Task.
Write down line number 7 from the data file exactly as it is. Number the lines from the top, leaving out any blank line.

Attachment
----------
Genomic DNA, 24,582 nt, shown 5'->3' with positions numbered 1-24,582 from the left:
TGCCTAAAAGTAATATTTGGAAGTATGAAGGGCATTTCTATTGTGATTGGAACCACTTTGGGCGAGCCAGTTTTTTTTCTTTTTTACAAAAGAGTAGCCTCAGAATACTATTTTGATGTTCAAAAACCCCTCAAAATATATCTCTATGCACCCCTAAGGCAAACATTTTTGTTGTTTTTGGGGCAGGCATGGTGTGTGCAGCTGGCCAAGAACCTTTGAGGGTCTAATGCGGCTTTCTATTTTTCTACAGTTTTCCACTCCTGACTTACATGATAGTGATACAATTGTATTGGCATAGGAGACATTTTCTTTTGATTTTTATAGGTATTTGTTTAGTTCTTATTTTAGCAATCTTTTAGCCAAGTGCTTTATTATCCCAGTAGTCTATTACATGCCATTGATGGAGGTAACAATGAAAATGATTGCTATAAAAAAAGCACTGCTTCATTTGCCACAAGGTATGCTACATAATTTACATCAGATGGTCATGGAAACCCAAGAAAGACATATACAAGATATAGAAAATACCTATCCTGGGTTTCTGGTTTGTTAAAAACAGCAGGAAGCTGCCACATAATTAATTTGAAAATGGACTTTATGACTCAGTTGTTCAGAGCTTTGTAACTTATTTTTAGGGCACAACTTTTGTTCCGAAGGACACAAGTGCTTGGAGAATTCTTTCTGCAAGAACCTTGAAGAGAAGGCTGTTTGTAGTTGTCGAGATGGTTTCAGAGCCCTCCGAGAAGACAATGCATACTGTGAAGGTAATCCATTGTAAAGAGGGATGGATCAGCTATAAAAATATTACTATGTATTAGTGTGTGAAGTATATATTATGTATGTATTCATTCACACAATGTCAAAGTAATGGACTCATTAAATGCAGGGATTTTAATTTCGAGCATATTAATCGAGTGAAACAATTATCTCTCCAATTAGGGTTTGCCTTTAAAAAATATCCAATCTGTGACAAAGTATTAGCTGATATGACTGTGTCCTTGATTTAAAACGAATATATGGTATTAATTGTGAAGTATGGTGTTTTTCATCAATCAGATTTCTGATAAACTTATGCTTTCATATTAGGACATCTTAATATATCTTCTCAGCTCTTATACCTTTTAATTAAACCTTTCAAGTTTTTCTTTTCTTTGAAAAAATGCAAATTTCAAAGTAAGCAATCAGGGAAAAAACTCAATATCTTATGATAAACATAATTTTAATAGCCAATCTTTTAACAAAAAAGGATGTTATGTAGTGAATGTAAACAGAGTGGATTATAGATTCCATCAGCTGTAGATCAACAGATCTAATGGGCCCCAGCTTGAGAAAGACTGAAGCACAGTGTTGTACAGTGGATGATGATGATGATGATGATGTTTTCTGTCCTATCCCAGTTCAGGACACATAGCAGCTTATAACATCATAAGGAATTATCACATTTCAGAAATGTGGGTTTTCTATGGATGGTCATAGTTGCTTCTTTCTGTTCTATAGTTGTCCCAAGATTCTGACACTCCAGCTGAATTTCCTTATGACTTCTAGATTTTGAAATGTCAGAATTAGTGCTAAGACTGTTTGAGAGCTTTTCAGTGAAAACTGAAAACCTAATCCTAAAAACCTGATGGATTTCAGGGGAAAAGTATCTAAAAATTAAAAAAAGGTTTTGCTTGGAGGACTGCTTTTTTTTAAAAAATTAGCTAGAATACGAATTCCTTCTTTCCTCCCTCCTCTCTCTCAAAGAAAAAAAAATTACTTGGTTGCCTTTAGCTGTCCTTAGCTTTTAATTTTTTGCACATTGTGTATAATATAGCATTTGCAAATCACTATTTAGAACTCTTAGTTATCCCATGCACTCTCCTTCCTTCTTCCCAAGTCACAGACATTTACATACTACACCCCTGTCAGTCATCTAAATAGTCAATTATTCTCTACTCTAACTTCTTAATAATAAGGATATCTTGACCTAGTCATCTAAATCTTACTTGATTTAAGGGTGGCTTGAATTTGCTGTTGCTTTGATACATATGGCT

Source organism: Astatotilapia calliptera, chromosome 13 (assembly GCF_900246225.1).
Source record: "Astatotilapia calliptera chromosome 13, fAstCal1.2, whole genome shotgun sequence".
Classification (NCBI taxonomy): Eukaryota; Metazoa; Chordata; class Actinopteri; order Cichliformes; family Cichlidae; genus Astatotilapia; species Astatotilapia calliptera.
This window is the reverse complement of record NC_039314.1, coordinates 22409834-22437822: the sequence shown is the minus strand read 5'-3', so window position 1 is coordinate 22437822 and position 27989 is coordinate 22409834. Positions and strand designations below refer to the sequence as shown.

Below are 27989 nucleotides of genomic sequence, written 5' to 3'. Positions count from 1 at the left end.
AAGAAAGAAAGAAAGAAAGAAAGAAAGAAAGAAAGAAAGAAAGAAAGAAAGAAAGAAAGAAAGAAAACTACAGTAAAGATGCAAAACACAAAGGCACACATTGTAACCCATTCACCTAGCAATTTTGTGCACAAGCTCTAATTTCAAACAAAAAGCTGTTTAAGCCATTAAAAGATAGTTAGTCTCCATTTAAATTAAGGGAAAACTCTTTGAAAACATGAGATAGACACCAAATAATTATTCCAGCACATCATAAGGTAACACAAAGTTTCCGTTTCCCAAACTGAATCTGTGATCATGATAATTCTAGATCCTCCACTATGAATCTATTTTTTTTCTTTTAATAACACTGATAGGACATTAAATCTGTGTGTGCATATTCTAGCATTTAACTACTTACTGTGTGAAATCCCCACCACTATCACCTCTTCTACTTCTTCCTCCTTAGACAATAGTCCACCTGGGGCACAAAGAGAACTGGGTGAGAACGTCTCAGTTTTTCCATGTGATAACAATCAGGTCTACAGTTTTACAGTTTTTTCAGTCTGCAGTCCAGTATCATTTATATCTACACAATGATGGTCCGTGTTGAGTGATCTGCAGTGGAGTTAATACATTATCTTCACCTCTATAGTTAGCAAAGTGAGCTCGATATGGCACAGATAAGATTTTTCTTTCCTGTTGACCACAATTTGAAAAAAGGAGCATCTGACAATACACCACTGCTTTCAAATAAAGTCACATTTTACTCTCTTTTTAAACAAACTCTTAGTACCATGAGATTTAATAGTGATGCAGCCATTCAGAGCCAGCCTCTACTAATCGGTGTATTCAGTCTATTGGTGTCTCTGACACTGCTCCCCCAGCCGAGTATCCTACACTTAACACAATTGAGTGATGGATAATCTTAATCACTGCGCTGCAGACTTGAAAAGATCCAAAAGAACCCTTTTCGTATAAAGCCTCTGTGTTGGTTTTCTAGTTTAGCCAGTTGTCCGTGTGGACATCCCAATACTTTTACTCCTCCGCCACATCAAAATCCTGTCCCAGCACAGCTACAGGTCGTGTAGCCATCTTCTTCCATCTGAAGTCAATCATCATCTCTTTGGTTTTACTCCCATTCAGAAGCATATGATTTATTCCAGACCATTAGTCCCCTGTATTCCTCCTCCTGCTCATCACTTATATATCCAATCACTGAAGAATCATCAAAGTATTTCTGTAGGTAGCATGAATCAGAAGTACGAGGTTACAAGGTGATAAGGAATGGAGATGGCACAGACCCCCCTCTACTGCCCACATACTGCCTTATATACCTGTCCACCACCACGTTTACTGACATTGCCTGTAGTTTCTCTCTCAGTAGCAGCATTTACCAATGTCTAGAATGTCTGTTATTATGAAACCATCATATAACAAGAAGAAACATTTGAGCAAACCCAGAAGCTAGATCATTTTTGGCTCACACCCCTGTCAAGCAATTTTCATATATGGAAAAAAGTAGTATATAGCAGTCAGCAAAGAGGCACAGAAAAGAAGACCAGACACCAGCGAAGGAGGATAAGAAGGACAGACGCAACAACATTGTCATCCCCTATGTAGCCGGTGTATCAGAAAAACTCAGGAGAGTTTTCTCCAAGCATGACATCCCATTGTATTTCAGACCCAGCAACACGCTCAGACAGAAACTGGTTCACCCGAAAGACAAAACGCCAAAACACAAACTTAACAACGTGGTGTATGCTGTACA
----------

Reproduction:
Below are 27989 nucleotides of genomic sequence, written 5' to 3'. Positions count from 1 at the left end.